He tells couples to close their eyes and envision what their wedding will look like — “paint a picture of the day.” To mitigate the stress and anxiety, Moretti reminds the couple that only two things have to happen on their wedding day: (1) Both parties have to indicate consent to marriage, and (2) the officiant has to witness that consent. Beyond that, “It’s all bells and whistles,” he says.
Getting the couple to a place where they can envision the wedding they want, and not the wedding their friends and family want, is essential. From there, you can begin a discussion of the ceremony itself.
One of the most important roles of the officiant in those early planning days is to act as the couple’s sounding board. When they talk about elements they’d like to see in the ceremony, Moretti suggests asking them why such components are meaningful. What does this reading or that tradition say to or about the couple?
It’s not meant to be an interrogation but an opportunity to reinforce the couple’s values. If your friends are thinking about adding movements such as handfasting or candle lighting, asking them to explain their motivation can help refine the ceremony.
Once you have discussed important components, you need to design the ceremony itself. There is a basic structure to every wedding ceremony, says Blume, so there’s no need for procedural reinvention.
Begin with a prayer, a poem or some kind of reading. Talk about why the partners are good together. Throw in a reading or a song. Then you’re on to the vows, which are “a little bit trickier,” Blume says.
The Internet is a boundless resource for ceremony structure ideas, as well as boilerplate vows. If the couple chooses to write and read their own, Blume stresses, they needn’t memorize them.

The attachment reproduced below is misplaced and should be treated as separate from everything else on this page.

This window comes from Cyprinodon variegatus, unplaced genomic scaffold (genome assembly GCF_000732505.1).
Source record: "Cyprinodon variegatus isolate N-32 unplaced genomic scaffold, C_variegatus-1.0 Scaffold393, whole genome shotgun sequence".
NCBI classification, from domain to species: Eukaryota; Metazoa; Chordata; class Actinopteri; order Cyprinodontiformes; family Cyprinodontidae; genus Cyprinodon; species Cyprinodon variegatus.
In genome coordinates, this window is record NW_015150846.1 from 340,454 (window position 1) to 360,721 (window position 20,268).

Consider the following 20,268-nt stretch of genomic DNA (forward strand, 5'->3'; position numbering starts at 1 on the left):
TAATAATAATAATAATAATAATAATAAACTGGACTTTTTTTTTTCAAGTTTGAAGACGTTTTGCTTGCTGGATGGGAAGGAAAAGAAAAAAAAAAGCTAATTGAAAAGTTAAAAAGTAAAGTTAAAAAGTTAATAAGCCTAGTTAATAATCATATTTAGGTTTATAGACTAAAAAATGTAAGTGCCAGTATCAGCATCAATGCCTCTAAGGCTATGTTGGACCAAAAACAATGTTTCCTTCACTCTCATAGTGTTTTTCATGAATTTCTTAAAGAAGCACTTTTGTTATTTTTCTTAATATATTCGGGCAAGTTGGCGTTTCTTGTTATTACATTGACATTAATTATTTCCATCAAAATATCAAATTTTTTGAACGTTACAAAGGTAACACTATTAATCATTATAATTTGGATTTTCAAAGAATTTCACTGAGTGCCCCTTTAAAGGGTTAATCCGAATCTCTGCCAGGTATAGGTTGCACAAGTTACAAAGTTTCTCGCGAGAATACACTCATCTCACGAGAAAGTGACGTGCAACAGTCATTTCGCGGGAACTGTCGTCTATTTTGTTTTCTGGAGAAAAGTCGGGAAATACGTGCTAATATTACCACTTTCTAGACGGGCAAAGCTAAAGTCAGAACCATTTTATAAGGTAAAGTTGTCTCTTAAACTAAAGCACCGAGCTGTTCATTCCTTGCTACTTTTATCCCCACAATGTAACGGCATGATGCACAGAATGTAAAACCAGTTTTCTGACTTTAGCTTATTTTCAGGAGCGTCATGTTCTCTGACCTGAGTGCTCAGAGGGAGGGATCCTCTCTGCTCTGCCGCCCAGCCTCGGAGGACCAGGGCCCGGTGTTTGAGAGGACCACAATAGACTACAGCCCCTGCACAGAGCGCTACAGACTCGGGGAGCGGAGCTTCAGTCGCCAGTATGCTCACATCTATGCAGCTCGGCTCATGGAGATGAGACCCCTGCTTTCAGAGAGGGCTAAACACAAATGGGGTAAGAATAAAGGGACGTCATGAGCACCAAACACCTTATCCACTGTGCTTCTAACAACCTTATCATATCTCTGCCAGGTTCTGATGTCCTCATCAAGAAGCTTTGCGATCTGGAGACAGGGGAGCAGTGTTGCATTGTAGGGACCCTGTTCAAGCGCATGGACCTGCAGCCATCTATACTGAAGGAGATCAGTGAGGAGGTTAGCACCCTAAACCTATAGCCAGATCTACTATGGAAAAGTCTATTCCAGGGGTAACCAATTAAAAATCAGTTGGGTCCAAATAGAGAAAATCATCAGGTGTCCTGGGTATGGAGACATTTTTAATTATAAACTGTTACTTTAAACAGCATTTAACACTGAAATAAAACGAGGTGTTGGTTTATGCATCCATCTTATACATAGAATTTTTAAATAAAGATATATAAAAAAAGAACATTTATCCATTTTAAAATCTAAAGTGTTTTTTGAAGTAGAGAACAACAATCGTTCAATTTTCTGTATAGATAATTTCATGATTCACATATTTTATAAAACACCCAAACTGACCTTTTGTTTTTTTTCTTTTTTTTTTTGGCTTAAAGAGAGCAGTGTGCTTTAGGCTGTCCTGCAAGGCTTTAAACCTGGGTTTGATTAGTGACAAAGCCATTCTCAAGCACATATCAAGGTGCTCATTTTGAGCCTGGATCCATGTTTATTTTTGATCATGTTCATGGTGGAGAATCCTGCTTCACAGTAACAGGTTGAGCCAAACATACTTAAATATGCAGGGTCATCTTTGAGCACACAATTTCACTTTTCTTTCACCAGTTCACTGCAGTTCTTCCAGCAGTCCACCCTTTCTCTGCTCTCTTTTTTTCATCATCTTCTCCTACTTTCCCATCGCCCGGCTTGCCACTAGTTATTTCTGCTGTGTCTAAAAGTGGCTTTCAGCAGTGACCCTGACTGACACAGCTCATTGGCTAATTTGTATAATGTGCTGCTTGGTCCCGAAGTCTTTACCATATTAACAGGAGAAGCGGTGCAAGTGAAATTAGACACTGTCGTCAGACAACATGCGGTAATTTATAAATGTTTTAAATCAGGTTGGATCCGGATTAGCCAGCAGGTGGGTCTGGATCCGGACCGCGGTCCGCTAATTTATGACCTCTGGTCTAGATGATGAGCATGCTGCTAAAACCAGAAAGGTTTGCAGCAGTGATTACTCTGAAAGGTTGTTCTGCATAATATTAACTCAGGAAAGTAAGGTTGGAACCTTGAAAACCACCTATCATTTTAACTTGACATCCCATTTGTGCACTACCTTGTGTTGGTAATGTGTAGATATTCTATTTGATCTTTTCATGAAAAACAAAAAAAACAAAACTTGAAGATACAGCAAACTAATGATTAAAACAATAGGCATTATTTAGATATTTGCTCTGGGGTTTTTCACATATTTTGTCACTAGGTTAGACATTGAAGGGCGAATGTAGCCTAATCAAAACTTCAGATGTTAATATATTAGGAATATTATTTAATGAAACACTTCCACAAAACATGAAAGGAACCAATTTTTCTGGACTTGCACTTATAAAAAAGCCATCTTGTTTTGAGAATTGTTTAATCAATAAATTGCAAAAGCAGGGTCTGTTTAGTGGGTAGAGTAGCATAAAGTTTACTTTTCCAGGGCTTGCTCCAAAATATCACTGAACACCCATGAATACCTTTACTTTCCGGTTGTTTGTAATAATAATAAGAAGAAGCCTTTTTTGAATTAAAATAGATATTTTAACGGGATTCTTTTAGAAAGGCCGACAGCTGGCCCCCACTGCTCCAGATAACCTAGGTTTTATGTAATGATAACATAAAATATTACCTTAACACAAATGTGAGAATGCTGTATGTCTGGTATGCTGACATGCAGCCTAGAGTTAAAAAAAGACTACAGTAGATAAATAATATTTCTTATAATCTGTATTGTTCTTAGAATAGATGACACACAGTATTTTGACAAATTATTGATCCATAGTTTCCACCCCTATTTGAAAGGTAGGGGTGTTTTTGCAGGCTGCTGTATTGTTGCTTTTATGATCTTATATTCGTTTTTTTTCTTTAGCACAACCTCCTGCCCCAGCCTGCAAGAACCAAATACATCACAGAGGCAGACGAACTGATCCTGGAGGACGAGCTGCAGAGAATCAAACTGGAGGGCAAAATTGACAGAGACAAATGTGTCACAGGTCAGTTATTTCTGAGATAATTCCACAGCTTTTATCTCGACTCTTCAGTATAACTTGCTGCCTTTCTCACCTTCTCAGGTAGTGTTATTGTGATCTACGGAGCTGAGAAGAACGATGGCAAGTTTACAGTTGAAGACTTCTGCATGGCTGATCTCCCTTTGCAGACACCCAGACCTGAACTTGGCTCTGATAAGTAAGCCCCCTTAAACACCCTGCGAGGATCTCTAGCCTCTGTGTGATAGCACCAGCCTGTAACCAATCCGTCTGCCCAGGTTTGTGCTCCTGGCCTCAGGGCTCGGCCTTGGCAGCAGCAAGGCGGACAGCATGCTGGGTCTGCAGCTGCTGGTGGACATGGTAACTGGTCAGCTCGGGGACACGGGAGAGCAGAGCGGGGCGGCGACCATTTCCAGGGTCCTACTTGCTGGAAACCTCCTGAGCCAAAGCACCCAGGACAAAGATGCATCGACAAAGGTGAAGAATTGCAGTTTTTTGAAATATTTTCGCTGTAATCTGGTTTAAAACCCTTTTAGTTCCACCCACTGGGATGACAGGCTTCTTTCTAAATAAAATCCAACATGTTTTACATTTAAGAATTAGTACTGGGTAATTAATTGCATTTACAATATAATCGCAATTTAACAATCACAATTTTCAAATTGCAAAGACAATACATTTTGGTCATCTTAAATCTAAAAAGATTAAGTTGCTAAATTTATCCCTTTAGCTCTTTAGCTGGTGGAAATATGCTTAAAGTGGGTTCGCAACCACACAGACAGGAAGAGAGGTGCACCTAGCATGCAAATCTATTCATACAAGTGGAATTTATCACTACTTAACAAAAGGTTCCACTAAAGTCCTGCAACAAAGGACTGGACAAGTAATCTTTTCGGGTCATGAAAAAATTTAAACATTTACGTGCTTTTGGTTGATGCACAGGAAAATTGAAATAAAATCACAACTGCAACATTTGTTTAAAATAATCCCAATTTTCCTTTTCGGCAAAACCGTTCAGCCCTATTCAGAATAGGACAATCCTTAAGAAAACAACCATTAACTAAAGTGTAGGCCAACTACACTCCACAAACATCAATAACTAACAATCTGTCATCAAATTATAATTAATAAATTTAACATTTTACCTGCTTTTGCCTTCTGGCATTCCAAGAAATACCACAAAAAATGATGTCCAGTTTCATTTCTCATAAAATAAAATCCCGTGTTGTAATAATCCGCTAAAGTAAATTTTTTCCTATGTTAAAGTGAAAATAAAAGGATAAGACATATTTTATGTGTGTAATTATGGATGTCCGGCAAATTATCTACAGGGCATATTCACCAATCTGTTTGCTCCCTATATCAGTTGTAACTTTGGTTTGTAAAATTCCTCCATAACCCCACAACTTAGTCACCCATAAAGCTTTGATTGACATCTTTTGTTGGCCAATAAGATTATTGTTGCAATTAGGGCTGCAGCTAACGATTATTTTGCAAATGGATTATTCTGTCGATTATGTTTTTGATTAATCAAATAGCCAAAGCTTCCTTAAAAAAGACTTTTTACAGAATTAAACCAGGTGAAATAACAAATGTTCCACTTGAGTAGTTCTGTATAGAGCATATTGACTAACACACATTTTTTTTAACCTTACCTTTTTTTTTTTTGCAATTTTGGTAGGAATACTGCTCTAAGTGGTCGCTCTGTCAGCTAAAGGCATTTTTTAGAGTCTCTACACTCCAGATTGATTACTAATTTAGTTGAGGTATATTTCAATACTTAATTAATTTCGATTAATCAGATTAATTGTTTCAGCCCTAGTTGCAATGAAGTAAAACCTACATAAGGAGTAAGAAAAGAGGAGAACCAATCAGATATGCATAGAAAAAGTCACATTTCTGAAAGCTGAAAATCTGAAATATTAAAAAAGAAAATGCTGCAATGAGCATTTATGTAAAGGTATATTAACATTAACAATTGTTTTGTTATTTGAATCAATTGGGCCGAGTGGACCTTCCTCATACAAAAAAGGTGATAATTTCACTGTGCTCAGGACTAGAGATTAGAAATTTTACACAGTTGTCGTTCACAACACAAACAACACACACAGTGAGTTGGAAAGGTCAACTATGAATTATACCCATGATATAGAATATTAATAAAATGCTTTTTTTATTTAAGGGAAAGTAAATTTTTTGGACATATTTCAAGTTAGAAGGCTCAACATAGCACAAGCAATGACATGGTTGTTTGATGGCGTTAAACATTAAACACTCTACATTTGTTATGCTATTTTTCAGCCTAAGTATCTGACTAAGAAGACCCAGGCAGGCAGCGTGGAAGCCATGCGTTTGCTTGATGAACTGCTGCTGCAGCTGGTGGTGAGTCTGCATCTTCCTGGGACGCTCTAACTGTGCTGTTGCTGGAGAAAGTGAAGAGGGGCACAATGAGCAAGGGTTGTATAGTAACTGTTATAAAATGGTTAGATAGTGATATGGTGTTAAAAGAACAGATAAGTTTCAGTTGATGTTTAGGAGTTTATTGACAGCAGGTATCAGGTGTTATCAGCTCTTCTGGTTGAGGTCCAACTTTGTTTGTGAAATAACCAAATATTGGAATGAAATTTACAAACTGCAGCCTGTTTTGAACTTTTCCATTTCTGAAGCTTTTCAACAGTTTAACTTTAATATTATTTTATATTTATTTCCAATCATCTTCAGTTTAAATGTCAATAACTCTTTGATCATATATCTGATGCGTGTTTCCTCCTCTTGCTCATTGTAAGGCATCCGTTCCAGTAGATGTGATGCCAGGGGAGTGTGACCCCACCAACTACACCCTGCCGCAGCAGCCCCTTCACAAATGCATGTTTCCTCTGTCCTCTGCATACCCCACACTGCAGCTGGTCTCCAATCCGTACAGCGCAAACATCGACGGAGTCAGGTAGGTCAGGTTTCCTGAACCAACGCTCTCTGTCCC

“It’s the worst idea ever. It’s just asking for trouble,” she says.
After the vows, the officiant can offer some final thoughts — another poem or a blessing — and it’s on to the pronouncement and the much-anticipated smooch. Then, as the officiant, you’re home free and making a beeline for the open bar.
It’s one thing to plan a ceremony, another thing to perform it. How do you get the couple (and yourself) from quivering puddles to relaxed and happy? According to Moretti, it’s all about breathing, both real and metaphorical.
In successful wedding services, he says, energy is shifted onto the couple, off them and back throughout the ceremony. When the focus is on you, you can switch it by pausing occasionally and checking in with the couple through little jokes or gentle touches. The calmer you are, the more at ease they’ll be.
“You want to create some space, and let them relax and reflect,” Moretti says. “The hardest part of being an officiant is holding space and dealing with whatever emotions come up.”
When the day of the wedding I’d agreed to officiate finally rolled around, the couple and I had sketched out the structure of the ceremony and written the script for the day together. I cracked some jokes, remembered to stand up straight and fashioned a perma-smile so the assembled knew it was a wedding, not a funeral. I talked about the couple’s attributes and even a few of their failings, albeit gently and with love.
I explained the traditions they had chosen to incorporate into the ceremony — a chuppah and some glass breaking. I prompted them to read their vows and then proudly pronounced that, by the power vested in me by the state of New York and the Universal Life Church, they were married.
Things didn’t go exactly as planned. But the only people who knew that were the bride and groom, and they were too over the moon to care. It was a lot of work to make sure my friends got what they wanted. And it was emotionally draining to participate so intimately in such a momentous life event. But it was worth it.
“It’s the best seat in the house,” Moretti says. “It’s so delicious.”
I wholeheartedly agree.